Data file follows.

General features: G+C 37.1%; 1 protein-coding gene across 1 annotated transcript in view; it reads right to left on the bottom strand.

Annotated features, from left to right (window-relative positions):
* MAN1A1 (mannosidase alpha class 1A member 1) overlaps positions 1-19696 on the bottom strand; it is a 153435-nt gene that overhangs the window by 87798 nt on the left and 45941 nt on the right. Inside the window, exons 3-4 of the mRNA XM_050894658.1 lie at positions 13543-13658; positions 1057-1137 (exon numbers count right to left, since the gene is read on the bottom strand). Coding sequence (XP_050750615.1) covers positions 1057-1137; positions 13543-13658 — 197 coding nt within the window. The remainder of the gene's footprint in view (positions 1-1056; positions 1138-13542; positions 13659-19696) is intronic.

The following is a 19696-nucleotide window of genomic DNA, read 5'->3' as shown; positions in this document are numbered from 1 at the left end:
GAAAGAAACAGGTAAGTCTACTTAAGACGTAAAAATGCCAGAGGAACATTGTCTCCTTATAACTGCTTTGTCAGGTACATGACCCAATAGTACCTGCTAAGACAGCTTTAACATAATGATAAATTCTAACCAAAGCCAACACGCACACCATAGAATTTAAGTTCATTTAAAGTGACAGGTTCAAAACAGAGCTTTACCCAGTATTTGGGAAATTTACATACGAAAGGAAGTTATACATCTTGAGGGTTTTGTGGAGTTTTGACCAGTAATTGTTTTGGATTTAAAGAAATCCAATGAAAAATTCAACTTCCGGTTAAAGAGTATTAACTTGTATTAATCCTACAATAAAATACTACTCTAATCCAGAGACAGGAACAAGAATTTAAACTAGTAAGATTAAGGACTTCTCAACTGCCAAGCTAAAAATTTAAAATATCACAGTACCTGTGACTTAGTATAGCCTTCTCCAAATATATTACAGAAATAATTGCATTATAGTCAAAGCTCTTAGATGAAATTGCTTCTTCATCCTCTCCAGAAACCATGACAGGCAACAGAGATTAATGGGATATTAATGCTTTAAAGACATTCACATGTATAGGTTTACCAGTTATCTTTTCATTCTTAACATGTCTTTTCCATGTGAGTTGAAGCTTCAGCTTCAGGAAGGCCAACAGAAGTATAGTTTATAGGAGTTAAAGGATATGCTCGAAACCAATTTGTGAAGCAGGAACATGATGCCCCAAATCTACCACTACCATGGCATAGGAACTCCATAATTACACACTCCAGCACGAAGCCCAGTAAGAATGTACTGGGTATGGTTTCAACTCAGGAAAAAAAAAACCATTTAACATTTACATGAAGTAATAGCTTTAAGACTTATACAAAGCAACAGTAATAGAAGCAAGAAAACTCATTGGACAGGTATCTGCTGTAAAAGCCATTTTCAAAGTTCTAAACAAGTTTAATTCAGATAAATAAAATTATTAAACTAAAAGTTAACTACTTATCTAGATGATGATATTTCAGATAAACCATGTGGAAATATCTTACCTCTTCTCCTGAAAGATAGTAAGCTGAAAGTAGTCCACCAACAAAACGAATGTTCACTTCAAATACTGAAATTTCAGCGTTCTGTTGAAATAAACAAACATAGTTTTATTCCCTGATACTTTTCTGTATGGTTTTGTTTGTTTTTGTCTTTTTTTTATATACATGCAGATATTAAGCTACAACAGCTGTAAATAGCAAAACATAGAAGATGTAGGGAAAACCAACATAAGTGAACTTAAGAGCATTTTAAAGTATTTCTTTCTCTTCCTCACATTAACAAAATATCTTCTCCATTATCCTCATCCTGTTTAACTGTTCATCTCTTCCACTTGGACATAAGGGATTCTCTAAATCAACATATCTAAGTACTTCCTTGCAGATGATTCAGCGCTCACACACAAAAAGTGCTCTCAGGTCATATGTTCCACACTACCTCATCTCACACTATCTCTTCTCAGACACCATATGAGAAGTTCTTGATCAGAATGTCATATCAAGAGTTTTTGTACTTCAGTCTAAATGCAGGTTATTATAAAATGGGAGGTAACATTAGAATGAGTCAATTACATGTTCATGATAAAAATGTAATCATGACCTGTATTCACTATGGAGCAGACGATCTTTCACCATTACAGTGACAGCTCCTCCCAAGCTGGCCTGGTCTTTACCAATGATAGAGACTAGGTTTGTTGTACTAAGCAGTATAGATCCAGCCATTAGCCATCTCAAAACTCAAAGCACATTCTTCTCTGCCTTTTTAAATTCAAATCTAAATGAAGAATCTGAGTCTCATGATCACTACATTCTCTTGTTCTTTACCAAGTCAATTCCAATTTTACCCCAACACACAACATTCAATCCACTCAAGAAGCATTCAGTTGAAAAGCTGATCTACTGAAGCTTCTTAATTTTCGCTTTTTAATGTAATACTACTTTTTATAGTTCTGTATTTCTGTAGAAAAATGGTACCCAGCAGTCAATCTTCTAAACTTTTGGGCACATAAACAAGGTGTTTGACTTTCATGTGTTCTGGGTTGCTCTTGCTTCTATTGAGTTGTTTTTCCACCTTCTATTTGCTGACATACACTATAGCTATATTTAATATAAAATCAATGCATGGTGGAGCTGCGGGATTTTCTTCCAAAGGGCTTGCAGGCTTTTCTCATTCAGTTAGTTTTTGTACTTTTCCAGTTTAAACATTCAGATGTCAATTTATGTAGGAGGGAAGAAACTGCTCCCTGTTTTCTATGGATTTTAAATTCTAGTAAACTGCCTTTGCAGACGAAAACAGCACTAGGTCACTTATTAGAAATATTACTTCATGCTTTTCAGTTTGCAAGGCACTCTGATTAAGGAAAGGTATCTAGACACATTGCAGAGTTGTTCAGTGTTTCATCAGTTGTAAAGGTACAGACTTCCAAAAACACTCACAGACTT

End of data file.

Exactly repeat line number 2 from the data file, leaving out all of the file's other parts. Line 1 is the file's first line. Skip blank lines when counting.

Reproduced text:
Annotated features, from left to right (window-relative positions):